About Gisele T
Lives in Buenos Aires, Argentina
Since May 2005
35-49 year old female
I’m a Brazilian journalist living in Argentina since 2008. Buenos Aires became my home from the very first beginning.The city is perfect for walking and for those who like architecture, gastronomy, literature and tango. I'm constantly discovering new places and corners even after all these years. An inspiring city for all types of travelers. You are invited to see my personal blog (in Portuguese): Aquimequedo.com.br
Points of Interest & Landmarks
Other Outdoor Activities
For a taste of Northeast Brazil without leaving Rio de Janeiro, the best option is to spend a couple of hours at Feira De Sao Cristovao — the haunt of immigrants from this region. The architect Sérgio Bernardes designed this cultural center, and its official name is 'Centro Municipal Luiz Gonzaga de Tradições Nordestinas.' The place has about 700 stalls selling typical food, crafts, ingredients for regional cuisine, as well as arts and crafts. Of course, there is also live music: forró bands and dance groups (typical music and dance from the northeast), and 'repentistas.' The concerts are held in three stages and five different squares. Be careful not to get lost!
For a different view of Rio de Janeiro, take a ferry and spend a day in Niteroi. One of the city's main attractions is the Contemporary Art Museum — better known as MAC. In 'flying saucer' style, it was designed by the famous architect Oscar Niemeyer and built on Boa Viagem beach in a privileged area with a 360' view of Guanabara Bay. It hosts some good exhibits, but the highlight is the architecture itself.
The first thing that strikes you at Casa Daros is its size. This space, devoted to contemporary art, covers more than 11,000 square meters in the Botafogo neighborhood, as well as a garden with imperial palm trees and a spacious interior courtyard. It has exhibition rooms, a library specializing in contemporary Latin American art, a gift shop, and a cafe.
Miam Miam (meaning 'yum-yum' in French) is all about good food. And that is exactly what you will find at this restaurant near the Casa Daros. Roberta Ciasca — trained at one of the famous Cordon Bleu schools — is in charge of the cooking, and the menu offers 'comfort food:' homemade cuisine with innovative touches, beautifully presented. The restaurant is in an old house full of antiques in a delightfully retro setting. Everything invites you to linger.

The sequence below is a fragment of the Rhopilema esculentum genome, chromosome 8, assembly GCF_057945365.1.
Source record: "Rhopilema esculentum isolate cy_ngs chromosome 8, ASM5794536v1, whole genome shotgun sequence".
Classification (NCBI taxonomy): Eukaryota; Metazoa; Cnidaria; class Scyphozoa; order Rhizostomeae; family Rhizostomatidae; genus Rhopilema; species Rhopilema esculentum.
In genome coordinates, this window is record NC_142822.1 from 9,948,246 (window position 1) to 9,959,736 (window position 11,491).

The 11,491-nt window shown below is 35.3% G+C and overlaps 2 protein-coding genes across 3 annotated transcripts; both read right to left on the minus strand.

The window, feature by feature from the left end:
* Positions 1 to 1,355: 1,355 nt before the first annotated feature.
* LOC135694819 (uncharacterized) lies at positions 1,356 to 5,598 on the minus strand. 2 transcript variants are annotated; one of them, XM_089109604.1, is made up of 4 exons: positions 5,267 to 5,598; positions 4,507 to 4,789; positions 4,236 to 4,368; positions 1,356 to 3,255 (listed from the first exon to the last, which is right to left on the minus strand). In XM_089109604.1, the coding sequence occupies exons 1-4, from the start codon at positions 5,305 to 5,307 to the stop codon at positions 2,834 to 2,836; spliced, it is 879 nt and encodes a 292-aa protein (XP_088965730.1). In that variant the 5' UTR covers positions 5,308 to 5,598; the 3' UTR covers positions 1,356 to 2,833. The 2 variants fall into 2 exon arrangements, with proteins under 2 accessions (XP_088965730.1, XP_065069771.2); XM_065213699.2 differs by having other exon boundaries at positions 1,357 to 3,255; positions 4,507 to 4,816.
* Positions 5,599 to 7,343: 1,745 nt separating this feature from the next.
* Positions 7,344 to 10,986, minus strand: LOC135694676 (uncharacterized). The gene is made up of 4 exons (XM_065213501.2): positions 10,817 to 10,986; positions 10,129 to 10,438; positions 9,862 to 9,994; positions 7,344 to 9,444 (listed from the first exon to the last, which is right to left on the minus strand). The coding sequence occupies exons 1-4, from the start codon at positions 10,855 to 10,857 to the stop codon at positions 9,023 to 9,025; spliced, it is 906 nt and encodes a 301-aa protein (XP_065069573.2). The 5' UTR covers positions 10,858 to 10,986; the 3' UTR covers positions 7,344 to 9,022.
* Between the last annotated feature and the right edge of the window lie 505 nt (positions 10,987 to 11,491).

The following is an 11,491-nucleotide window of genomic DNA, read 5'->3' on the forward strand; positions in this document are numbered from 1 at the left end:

This 'favela' gained fame for being the setting for the Michael Jackson music video for 'They Don't Care About Us' in 1996, and offers one of the most beautiful views of Rio. The best way to do it is by a guided tour offered by the favela community association. The visit starts with a very steep climb up the hill via cable car, followed by a descent on foot, to explore the nooks and crannies of the favela. There are several guides who speak different languages, even Japanese. The favela is becoming safer and has around 6,000 residents.
This is one of the most charming places in Rio. It is an impressive house, a landmark of 1950s architecture, and the former residence of the Moreira Salles family. It was designed by Olavo Redig Fields with landscape design by Burle Marx. Nestled high in the Gávea, on approximately 10,000 square meters of land, in the midst of the lush Tijuca rainforest. The location alone is worth a visit, but it also houses a great cultural center, cafe, and cinema.
Surprisingly, this museum is not often visited by locals or tourists, which is an injustice! For many years, this colonial mansion, built in 1913, was the summer residence of the industrialist Raymundo de Castro Maya and houses many beautiful art collections. Located on a property of 150,000 square meters in the Tijuca Forest, its gardens have sculptures by contemporary Brazilian artists such as Helio Oiticica, Lygia Pape, Iole de Freitas and Nuno Ramos. You can get some great pictures so take your camera with you.
Accustomed to living in harmony with nature, the locals have discovered many places to enjoy the beauty of the region. One such location is the Tijuca Forest, the third largest urban green area in Brazil, with more than 15,000 square meters of dense vegetation, hills, trails, and caves. Estrada das Paineiras is nearly three miles long and winds through the Tijuca Forest. The path goes from the Alto da Boa Vista and comes close to the Christ the Redeemer statue, offering a beautiful view of the city.
Pedra do Sal (meaning salt rock), at Morro da Conceição, was once a slave market and was also considered a sacred place for African religious offerings. Today, it hosts lively samba jam sessions by the Roda de Pedra group every Monday in Largo João da Bahia. The music starts in the afternoon and usually goes on until 11pm. Pedra do Sal is a historical and religious heritage site.
If you can't go a day without entering the ocean, go to discover the Prainha Beach, a paradise 45 minutes from Ipanema. Approximately 150 meters long, Prainha Beach offers white sands and crystal-clear waters suitable for bathing. If you tire of the beach at some point, enjoy getting to know the Natural Park of Prainha. It has 586 square meters of native forest, where you can also see bromeliads and orchids, as well as Maçaranduba, a regional tree species, almost extinct due to the exploration of the construction industry.